Part 2 of 4 – Neigong, the connection of martial arts and meditation and Tai Chi as therapy
Link: video on YouTube
In Part 2 of the interview, Master Chen answers the following questions:
Techniques, secrets and ways to let students pay
Asked about the technique of “Zhou Lei Feng” and if he could explain the meaning for martial arts, Master Chen expands upon the connection of names, stories and techniques – and the “secrets” of the trade. Beginning with an explanation of how techniques might have got their name, he talks about the business concept of having so and so many sets of techniques to teach and the expansion of this idea into having special indoor students as an economic model to develop a school. He is also very clear about the use of so-called “secret techniques” which are taught only to those who will not reveal (or sometimes have to promise not even to use) them.
Master Chen’s own approach is that of open teaching – in his own words: “I do not hold back”.
Asked about Cheng Man Ching’s Neigong training, Master Chen describes the process of students attending in three shifts as training partners and how the scheme had eventually to be dropped after some time, because he was the only one left willing (and able – because he did not work at the time) to come and wait for the gaps in Cheng Man Ching’s tight schedule where the training actually could take place between appointments of medical patients and social calls from visitors Master Cheng had to squeeze in between.
Bearing than in mind, one can induce that the Neigong training was regular training condensed into a conditioning phase with several training sessions a day including partner work with different people – (Master Chen at some point in the interview refers to himself as Cheng Man Ching’s punching bag). Although this seems to be sort of an anticlimax, this “boring” version rather fits the picture than the usual stories of Neigong consisting of chosen adepts attending secret instruction or The Master engaging in some kind of hour-long (or even months-long) sitting meditation during which the more earthly problems had to be solved by obedient students, looking in awe at a miracle of transformation unfolding before their eyes.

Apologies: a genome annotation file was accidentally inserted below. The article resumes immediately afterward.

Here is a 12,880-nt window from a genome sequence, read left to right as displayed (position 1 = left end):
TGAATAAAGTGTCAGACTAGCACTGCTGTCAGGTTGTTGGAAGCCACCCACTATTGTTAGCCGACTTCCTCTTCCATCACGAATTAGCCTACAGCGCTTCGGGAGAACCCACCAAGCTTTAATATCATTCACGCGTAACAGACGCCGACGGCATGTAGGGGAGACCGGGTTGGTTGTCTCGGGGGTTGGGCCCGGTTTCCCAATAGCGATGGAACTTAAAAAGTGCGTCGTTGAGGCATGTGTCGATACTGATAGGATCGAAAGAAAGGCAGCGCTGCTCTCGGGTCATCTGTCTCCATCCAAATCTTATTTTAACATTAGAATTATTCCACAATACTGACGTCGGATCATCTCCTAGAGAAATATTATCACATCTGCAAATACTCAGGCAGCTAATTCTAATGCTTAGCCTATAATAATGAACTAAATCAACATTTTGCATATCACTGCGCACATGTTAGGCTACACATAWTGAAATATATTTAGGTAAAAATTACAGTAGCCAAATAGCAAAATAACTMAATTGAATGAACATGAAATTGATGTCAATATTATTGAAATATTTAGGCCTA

Meditation and martial arts
Asked about the connection of mediation and martial arts, Master Chen rejects the idea that there is a contradiction between the two.
In practical terms, the meditative aspect of fighting begins with being able to control one’s temper (not going crazy) and goes on with staying calm and relaxed in a fight. For a fighter, staying calm and relaxed enough means able to move fast – because being loose enables greater tension changes in the body.
With a calm mind, a fighter is able to keep the energy in one’s center, to be rooted and relaxed. While too much excitement overemphasizes the upper body, makes one too light and tends to fog the mind, a clear mind also means better (self) control.
When am I ready to teach?
Asked about the right time to start teaching, Master Chen holds that “when you know the form you are able to teach”. Even if there is not much more experience, one can pass on what one knows. The key to teaching – at this stage as well as at any later stage – is to be open to the students about what one does not know – and to stick to what one knows from one’s own experience while teaching, one might add.
Is it okay to combine Tai Chi with other therapy methods?
Master Chen sees Tai Chi as a natural part of physical therapy.
Concerning mental health therapy there might be a case for the mind-relaxing aspect of Tai Chi being helpful to those experiencing mental distress. It has to be born in mind though that Tai Chi is a movement-based system and if the mind is too tense or anxiety around body (performing) issues is too great, working with a body movement system may not be the right choice. In different cases, concentrating on the body while doing the Tai Chi form may be a way to stop intrusive thoughts and thus calm the mind indirectly.
In the field of physical therapy, Tai Chi as a school of movement may work via direct impact – e.g. punching as physical therapy to get rid of unnecessary tension. Working with the body mechanics, Tai Chi is also a valuable tool for rehabilitation and (re)learning of functional movement.
Author: Gabi Kannenberg
Images: Nils Klug
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